Bollywood's new feminist wave


Bollywood’s new feminist wave

After years of objectifying women, Bollywood is finally realising their stories are important

By Rega Jha  September 22nd, 2015

It’s 2015, but still, in some movie theatres, men stand up to hoot and holler at item numbers. Bollywood has given us several scenes in the last couple of years that have made me want to do the same. In NH10, when Anushka Sharma beat away several men — her attackers — and then lit up a cigarette; in Tanu Weds Manu Returns, when Kusum (played by Kangana Ranaut) stood up to Tanu (also played by Ranaut) and, in her flawless Haryanvi accent, delivered some third-degree feminist burns; in Dil Dhadakne Do, when Farhan Akhtar taught Rahul Bose what everyday sexism really looks like; and most iconic of all, in Queen, when Lisa Haydon and Ranaut sat in the back of a car and burped freely, openly relishing their release from the precise ways in which girls are taught not to behave. Those burps — unladylike, irreverent, hilarious — did more for women in India than some Bollywood men have done in their entire careers. (That’s right, Sajid Khan. Just take one second to think about the fact that Kangana Ranaut’s smelly, drunken belches are more productive than everything in your filmography. Combined.)

It seems that, in the last couple of years, Bollywood has finally come around to acknowledging that women have stories too, and that those stories are worth telling. By raking in Rs 100 crores in its first weekend, Tanu Weds Manu Returns proved that those stories can also shatter the box office and make staggeringly giant heaps of money. Bollywood, it seems, has bridged the once-petrifying chasm between movies that find commercial success and movies with a conscience. That means we’ll be seeing more of the latter. And it’s about goddamn time.

Off screen, the industry’s growth-spurts toward feminism have stayed alive in viral videos of Bollywood’s leading ladies shutting down various agents of sexism. My personal favourite was when Parineeti Chopra walked up to a reporter at a press conference and told him, in no uncertain terms, that he needs to “start respecting girls”. Anushka Sharma telling Barkha Dutt that it is “primitive” to call her a distraction to Virat Kohli screeches in at a close second. And nobody missed Deepika Padukone’s slam-dunk tweetstorm against The Times Of India, when they published a surreptitiously-taken photo of her cleavage coupled with the horrific headline ‘OMG! Cleavage show!’

The industry’s most relevant players are increasingly members of a younger, more socially aware generation. They call it like they see it. They talk about issues like mental health and body image more than any of their predecessors did. They are proponents for equality between the sexes. They face mob-driven heat on social media for their briefest slips into social irresponsibility. They know that intelligent, thoughtful and progressive are, more so every day, requirements for ‘cool’.

That doesn’t mean everyone’s getting it right, though. While marketing geniuses in boardrooms across the nation know that the empowerment of every marginalised demographic is 2015’s viral gold, they aren’t always consulting experts before pushing out their ‘empowering’ content. Case in point: Padukone’s recent feminist PSA ‘My Choice’, which had all the right intentions but ended up issuing lofty non-sequiturs and condoning marital infidelity. It went viral all the same, but was helped on plenty by the haters.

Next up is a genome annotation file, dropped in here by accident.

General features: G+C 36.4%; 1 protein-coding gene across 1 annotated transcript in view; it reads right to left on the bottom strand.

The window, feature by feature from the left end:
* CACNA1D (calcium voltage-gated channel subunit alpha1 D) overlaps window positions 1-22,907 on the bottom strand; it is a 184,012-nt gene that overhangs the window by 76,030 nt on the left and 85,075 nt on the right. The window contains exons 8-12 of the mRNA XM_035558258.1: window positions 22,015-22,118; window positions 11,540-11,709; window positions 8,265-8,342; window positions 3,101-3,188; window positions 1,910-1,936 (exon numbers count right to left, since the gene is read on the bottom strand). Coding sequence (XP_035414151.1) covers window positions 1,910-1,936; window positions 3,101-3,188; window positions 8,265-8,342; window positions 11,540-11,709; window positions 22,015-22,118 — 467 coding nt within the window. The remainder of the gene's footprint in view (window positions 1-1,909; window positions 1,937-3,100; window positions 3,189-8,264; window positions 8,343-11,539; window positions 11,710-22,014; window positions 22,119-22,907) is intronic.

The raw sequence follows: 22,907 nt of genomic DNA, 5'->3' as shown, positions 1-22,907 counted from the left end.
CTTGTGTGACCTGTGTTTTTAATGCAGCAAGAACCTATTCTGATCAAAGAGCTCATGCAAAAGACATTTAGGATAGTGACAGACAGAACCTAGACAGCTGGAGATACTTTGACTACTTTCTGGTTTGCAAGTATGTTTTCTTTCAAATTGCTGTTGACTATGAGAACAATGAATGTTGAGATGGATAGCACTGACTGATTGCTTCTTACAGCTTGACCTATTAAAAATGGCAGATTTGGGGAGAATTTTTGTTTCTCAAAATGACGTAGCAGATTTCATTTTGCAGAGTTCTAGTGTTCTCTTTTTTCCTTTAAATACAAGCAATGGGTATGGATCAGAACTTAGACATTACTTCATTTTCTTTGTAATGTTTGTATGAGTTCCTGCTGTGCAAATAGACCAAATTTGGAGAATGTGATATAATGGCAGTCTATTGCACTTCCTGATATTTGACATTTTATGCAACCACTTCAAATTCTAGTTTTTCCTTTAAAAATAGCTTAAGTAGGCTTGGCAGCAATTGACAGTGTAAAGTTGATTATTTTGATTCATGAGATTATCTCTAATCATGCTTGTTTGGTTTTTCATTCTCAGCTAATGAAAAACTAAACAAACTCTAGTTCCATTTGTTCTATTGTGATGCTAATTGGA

On the other hand, sometimes we get it so wrenchingly right, it makes my feminist heart want to burst with joy into a thousand Bollywood-esque dance numbers. Tanu Weds Manu Returns, for instance, which pits Tanu — Ranaut’s irresponsible, unfaithful, selfish incarnation — against Kusum, her Haryanvi small-town girl who gets into Delhi University on a sports quota and falls in love (but not helplessly) with Madhavan. Kusum stands for a breed of feminism that social media and its largely urban patronage doesn’t serve up too much: rural, not well-off, non-English-speaking. One criticism of the global feminist movement is that it breeds various elitisms — it favours white skin, it favours expensive education, it favours intellectualism that most women can’t afford. Subtly, with more nuance than we were ready for, the film held up a mirror to Tanu’s faux feminism in the form of Kusum’s real, albeit less glamorous version, and made us confront our own assumptions about what an empowered woman looks like. 

But while one camp within Bollywood is flexing all its muscles to pull the industry toward the future, another is keeping an anchor firmly in its sexist, misogynistic, homophobic, transphobic past — a past built on appealing to the masses’ basest tastes with no regard for social responsibility. While I’m writing, for instance, Twitter is frantic with chatter about Kareena Kapoor’s new item number, in which she wears about as much fabric as it takes to make a table mat and thrusts every thrustable part of her body at a mob of drooling male spectators. She looks damn good (as always), and I’d be the last person to shame someone for how they’re dressed or for being openly sexual. You do you, Bebo. But the underlying monsters in every item song are dancing at the heart of this one, too. The ones that use scantily clad, hypersexualised women as props to lure us to the theatres by promising high-definition sexiness. It reduces the female form to an object that exists for the male gaze. (Besides, the number of recent movies that have found commercial success without one proves that, today, if your movie needs an item number to sell it, the rest of it must not be very good.)